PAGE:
by Lela Scott MacNeil
June 11th, 2010

On June 18th, the Rooftop Films “New York Non-Fiction” program will feature a series of short documentaries that celebrate the beauty and struggle that defines life in this city of cities. One of these is Prince/William, which starts out as a seemingly simple story of two neighbors claiming ownership of a puppy. But through a conversation between two strangers in South Slope, director Keith Miller evolves the film into an subtle and graceful exploration of the complex nature of race and class in the changing strata of New York neighborhoods.

Rooftop films spoke with Keith about his real-life experience with Abu, his neighbor, and his dog, named William or Prince, depending on who you ask.

Rooftop Films: Give a brief description of the film for those who haven’t seen it.

Keith Miller: In late summer of last year I found a four month old puppy in front of an abandoned house on my street in South Slope (Greenwood Heights aka SoSlo). He followed me as I walked away wondering what to do. The next day I put up signs and asked the neighbors if they knew of anyone who had lost a pit bull puppy.  None had heard anything or knew anything but all assured me that if it was pit bull pup, surely someone had just tossed it out of a passing car since there was so much over breeding. A few days later, after vet visits and whatever, I decided to keep him. Over the next two months I fell in love with him (William). Then one night at around 11 Abu (unknown to me then) came up and told me it was his dog. He had been living in the ‘abandoned house’: it had been rented to him from the owners despite being gutted. The conversation lasted an hour and a half. The movie is based directly on that conversation.

RF: Why did you decide to make a movie about that conversation?

KM: That night after I left the conversation I was pretty upset: it was a case where either solution was not a good one. But the situation- during the conversation- I felt that there was lot of challenging stuff going on and that if I wanted to act on my politics, talking it through was the only thing to do. So many of the details – putting up signs or not, knocking on doors or not, thinking that if you lose something you look for it – all reflected a lot of issues but at the same time it was all about  two men’s love of a puppy. The next morning I asked Abu if he would be interested. We talked for another hour and a half.

RF: What is your relationship with Abu like now?

KM: We are friendly and tried to work together once already but there was an arrest that got in the way. I hope that we can work something out within the next two months.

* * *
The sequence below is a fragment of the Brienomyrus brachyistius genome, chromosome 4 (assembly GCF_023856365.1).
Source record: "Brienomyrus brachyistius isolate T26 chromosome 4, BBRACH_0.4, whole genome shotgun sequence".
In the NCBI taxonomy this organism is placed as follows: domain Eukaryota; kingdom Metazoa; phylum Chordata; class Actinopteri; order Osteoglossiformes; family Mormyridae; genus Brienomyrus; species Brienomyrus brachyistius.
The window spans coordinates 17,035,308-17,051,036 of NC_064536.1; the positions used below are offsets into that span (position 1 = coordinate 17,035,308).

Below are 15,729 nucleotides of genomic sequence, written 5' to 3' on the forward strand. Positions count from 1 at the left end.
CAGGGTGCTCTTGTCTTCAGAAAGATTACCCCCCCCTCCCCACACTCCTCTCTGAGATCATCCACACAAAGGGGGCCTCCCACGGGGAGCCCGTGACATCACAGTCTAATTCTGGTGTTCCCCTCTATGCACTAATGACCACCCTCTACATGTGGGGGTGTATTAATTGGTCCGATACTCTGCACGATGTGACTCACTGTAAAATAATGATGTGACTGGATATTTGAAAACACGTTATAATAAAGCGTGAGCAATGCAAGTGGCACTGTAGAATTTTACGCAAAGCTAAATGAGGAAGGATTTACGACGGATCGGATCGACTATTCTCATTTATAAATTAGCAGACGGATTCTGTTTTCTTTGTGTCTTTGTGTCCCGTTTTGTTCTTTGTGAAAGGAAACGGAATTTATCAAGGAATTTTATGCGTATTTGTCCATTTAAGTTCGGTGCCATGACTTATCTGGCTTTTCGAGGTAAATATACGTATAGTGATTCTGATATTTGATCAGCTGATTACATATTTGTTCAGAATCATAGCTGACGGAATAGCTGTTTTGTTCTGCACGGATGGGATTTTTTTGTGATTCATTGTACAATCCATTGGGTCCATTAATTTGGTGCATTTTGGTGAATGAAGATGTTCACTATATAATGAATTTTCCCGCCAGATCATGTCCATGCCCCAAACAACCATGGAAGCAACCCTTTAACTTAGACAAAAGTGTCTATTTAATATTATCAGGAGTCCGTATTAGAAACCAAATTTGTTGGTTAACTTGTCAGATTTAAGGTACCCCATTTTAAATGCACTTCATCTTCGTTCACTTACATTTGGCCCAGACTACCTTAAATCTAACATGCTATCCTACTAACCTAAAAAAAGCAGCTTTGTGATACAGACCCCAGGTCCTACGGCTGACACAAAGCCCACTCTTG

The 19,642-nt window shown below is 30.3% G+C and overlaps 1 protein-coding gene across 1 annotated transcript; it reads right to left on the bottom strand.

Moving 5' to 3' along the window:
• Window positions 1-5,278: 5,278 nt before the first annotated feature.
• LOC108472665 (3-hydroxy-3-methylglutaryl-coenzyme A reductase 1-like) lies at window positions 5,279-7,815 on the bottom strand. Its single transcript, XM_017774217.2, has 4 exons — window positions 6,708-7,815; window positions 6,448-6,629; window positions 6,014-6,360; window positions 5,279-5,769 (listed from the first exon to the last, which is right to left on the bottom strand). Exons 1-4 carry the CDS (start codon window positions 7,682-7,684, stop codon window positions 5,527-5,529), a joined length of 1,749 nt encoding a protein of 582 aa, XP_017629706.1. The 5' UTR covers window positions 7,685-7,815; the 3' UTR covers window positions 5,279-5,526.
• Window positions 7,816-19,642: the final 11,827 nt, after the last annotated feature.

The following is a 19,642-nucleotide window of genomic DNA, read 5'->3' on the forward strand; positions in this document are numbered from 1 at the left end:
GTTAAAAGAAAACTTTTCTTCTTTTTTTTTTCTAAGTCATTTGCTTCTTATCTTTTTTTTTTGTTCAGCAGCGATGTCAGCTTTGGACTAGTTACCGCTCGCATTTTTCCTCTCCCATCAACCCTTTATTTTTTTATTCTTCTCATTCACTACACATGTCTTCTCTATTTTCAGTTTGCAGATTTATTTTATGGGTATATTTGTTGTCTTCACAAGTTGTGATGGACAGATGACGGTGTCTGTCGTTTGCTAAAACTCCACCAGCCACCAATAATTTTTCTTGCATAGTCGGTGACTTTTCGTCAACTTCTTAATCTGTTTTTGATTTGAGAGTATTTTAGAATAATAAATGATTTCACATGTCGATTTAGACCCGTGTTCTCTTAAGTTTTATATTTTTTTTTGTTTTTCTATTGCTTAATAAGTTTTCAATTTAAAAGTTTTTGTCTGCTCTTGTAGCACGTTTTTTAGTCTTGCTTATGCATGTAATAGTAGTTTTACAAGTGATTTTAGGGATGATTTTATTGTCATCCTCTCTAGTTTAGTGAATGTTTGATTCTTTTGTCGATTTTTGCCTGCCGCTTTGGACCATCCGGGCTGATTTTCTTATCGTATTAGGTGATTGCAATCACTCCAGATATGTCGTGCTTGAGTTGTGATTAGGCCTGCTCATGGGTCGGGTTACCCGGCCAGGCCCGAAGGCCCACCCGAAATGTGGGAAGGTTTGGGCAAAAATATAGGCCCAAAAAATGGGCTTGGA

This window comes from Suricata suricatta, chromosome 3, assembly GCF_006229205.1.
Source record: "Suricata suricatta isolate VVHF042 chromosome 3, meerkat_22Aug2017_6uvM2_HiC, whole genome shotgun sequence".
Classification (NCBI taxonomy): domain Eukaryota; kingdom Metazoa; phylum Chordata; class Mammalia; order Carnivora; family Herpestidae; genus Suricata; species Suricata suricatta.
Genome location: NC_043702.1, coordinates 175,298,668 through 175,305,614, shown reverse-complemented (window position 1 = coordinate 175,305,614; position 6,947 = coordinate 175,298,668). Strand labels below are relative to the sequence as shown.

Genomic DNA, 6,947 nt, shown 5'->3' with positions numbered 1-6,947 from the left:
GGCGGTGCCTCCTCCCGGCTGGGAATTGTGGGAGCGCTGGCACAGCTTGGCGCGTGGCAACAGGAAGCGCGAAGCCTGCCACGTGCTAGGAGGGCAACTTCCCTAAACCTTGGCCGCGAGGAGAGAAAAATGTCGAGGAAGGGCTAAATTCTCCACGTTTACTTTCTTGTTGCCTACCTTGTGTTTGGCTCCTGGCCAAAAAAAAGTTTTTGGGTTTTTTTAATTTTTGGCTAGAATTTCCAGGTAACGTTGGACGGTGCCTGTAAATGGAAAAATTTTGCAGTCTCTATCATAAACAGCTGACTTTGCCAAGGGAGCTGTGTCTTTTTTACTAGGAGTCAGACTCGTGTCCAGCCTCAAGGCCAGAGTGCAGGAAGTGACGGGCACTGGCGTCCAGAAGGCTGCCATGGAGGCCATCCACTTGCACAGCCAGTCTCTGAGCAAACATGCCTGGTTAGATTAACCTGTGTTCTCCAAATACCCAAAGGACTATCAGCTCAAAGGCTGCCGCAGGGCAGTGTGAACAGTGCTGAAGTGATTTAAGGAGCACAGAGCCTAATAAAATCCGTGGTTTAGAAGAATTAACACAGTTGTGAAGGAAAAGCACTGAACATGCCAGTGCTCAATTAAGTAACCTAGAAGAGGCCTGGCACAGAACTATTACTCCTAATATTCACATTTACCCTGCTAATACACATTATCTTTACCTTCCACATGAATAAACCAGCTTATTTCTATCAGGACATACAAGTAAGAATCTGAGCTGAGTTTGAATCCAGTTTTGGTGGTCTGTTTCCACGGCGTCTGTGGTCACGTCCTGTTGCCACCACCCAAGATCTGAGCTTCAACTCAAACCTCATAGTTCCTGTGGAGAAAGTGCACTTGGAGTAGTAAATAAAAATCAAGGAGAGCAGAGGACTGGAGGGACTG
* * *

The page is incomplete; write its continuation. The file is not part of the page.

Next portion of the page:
RF: The film handles some pretty nuanced issues of race, class and inner city cultural differences. What was it like working on the script and the direction to get at these themes?

KM: While much of the dialogue came from the interaction that night, most of the movie came from conversations with Abu after the fact. I would say that one of the most challenging and rewarding things about the film for me (and maybe Abu) were our discussions.

RF: Your film is screening as part of Rooftop’s annual “New York Non Fiction” program. In what ways do you think your film is uniquely New York?

KM: Despite the myths of post-whatever, race and class differences are so concrete here. More than in most other places I have seen. You can see it in this film as much as you can in the reactions I see to it.

RF: Are you a full-time filmmaker? If not, what else are you up to?

KM: I am also a professor at NYU’s Gallatin School, Curator of the Gallatin Galleries and a painter. (see the paintings!:

RF: Tell us about your next project.

KM: I am currently working on the next short with Abu. I am also finishing a 30 minute piece called, “This is not a home (Sketches),” a non-linear documentary that looks at Venice, Italy as a site of immigration and history, where the fantasy of tourism is embedded within the fabric of history and tradition as well as the machinations and realities of globalization. The sections are made up of interviews, observations, news clips and youtube posts.

I am also reworking two scripts.

RF: What excites you about screening your film at Rooftop?

KM: The public nature of the screenings and the laid back feel have the exact atmosphere I aspire to: open, popular and populist, and high quality with challenging content. I LOVE ROOFTOP!

See “Prince/William” and more “New York Non-Fictions” on Friday, June 18th at the Open Road Rooftop on the Lower East Side.

Tickets and more information here.


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One Response to “Filmmaker Interview: “Prince/William””

  1. [...] was Prince/William because he had named him Prince and I had named him William.  That played at Rooftop Films in the summer 2010.  I had been working towards a kind of filmmaking that disregarded the line [...]

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Rooftop Films is a New York based non-profit whose mission is to engage diverse communities by showing independent movies in outdoor locations, producing new films, coordinating youth media education, and renting equipment at low cost to artists.


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